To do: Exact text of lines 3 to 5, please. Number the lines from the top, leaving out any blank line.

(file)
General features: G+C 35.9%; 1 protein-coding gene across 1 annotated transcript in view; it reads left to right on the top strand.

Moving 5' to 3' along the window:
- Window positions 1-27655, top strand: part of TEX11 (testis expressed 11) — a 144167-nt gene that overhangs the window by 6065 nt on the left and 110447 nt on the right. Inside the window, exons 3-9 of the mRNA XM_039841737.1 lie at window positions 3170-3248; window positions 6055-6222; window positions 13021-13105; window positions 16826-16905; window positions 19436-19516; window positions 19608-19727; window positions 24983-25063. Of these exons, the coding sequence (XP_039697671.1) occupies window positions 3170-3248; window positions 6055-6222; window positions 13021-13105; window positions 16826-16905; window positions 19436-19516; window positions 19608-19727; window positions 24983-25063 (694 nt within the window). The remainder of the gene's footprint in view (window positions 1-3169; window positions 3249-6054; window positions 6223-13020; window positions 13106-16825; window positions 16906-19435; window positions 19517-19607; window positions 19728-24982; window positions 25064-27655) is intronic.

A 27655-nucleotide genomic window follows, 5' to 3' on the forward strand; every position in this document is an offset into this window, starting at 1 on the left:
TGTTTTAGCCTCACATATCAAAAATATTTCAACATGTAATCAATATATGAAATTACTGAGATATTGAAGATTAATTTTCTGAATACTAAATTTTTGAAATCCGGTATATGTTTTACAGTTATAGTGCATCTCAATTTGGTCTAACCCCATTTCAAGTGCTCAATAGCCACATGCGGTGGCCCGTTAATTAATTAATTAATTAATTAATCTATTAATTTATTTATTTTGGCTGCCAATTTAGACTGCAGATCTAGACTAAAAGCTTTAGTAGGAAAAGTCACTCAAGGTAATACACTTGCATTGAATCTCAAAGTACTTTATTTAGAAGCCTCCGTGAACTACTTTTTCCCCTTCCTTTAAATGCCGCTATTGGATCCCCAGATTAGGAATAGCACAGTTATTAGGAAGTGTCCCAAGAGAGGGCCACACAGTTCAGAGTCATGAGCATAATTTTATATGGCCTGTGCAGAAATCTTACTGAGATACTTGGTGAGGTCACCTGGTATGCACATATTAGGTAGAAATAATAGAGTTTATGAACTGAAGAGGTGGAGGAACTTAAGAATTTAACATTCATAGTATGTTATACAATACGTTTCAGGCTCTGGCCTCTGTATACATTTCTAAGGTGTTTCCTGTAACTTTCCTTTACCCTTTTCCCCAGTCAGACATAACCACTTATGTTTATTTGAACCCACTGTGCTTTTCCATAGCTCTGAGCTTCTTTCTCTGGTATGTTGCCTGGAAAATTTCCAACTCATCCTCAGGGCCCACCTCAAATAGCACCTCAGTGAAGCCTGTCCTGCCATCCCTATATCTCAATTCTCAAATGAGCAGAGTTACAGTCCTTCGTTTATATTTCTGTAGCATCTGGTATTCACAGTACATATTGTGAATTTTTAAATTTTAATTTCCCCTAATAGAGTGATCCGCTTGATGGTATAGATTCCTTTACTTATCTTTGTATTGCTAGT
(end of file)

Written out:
- Window positions 1-27655, top strand: part of TEX11 (testis expressed 11) — a 144167-nt gene that overhangs the window by 6065 nt on the left and 110447 nt on the right. Inside the window, exons 3-9 of the mRNA XM_039841737.1 lie at window positions 3170-3248; window positions 6055-6222; window positions 13021-13105; window positions 16826-16905; window positions 19436-19516; window positions 19608-19727; window positions 24983-25063. Of these exons, the coding sequence (XP_039697671.1) occupies window positions 3170-3248; window positions 6055-6222; window positions 13021-13105; window positions 16826-16905; window positions 19436-19516; window positions 19608-19727; window positions 24983-25063 (694 nt within the window). The remainder of the gene's footprint in view (window positions 1-3169; window positions 3249-6054; window positions 6223-13020; window positions 13106-16825; window positions 16906-19435; window positions 19517-19607; window positions 19728-24982; window positions 25064-27655) is intronic.

A 27655-nucleotide genomic window follows, 5' to 3' on the forward strand; every position in this document is an offset into this window, starting at 1 on the left:
TGTTTTAGCCTCACATATCAAAAATATTTCAACATGTAATCAATATATGAAATTACTGAGATATTGAAGATTAATTTTCTGAATACTAAATTTTTGAAATCCGGTATATGTTTTACAGTTATAGTGCATCTCAATTTGGTCTAACCCCATTTCAAGTGCTCAATAGCCACATGCGGTGGCCCGTTAATTAATTAATTAATTAATTAATCTATTAATTTATTTATTTTGGCTGCCAATTTAGACTGCAGATCTAGACTAAAAGCTTTAGTAGGAAAAGTCACTCAAGGTAATACACTTGCATTGAATCTCAAAGTACTTTATTTAGAAGCCTCCGTGAACTACTTTTTCCCCTTCCTTTAAATGCCGCTATTGGATCCCCAGATTAGGAATAGCACAGTTATTAGGAAGTGTCCCAAGAGAGGGCCACACAGTTCAGAGTCATGAGCATAATTTTATATGGCCTGTGCAGAAATCTTACTGAGATACTTGGTGAGGTCACCTGGTATGCACATATTAGGTAGAAATAATAGAGTTTATGAACTGAAGAGGTGGAGGAACTTAAGAATTTAACATTCATAGTATGTTATACAATACGTTTCAGGCTCTGGCCTCTGTATACATTTCTAAGGTGTTTCCTGTAACTTTCCTTTACCCTTTTCCCCAGTCAGACATAACCACTTATGTTTATTTGAACCCACTGTGCTTTTCCATAGCTCTGAGCTTCTTTCTCTGGTATGTTGCCTGGAAAATTTCCAACTCATCCTCAGGGCCCACCTCAAATAGCACCTCAGTGAAGCCTGTCCTGCCATCCCTATATCTCAATTCTCAAATGAGCAGAGTTACAGTCCTTCGTTTATATTTCTGTAGCATCTGGTATTCACAGTACATATTGTGAATTTTTAAATTTTAATTTCCCCTAATAGAGTGATCCGCTTGATGGTATAGATTCCTTTACTTATCTTTGTATTGCTAGT